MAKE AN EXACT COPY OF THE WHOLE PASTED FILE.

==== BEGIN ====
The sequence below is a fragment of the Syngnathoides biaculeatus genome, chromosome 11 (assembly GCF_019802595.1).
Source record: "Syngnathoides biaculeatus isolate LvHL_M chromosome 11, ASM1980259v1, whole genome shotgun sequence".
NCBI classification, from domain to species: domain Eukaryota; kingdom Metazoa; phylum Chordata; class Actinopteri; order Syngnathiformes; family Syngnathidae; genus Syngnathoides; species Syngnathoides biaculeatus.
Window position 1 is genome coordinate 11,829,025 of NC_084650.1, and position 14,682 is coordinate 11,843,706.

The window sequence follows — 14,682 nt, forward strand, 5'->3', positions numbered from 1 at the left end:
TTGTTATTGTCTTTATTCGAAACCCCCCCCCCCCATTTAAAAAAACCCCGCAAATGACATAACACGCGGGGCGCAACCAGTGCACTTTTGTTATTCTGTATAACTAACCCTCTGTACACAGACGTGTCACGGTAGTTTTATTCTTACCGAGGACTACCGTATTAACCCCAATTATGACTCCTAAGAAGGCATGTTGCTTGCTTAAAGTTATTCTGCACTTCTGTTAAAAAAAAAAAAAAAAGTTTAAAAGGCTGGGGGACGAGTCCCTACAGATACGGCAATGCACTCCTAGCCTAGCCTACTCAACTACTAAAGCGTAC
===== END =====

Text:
The sequence below is a fragment of the Syngnathoides biaculeatus genome, chromosome 11 (assembly GCF_019802595.1).
Source record: "Syngnathoides biaculeatus isolate LvHL_M chromosome 11, ASM1980259v1, whole genome shotgun sequence".
NCBI classification, from domain to species: domain Eukaryota; kingdom Metazoa; phylum Chordata; class Actinopteri; order Syngnathiformes; family Syngnathidae; genus Syngnathoides; species Syngnathoides biaculeatus.
Window position 1 is genome coordinate 11,829,025 of NC_084650.1, and position 14,682 is coordinate 11,843,706.

The window sequence follows — 14,682 nt, forward strand, 5'->3', positions numbered from 1 at the left end:
TTGTTATTGTCTTTATTCGAAACCCCCCCCCCCCATTTAAAAAAACCCCGCAAATGACATAACACGCGGGGCGCAACCAGTGCACTTTTGTTATTCTGTATAACTAACCCTCTGTACACAGACGTGTCACGGTAGTTTTATTCTTACCGAGGACTACCGTATTAACCCCAATTATGACTCCTAAGAAGGCATGTTGCTTGCTTAAAGTTATTCTGCACTTCTGTTAAAAAAAAAAAAAAAAGTTTAAAAGGCTGGGGGACGAGTCCCTACAGATACGGCAATGCACTCCTAGCCTAGCCTACTCAACTACTAAAGCGTAC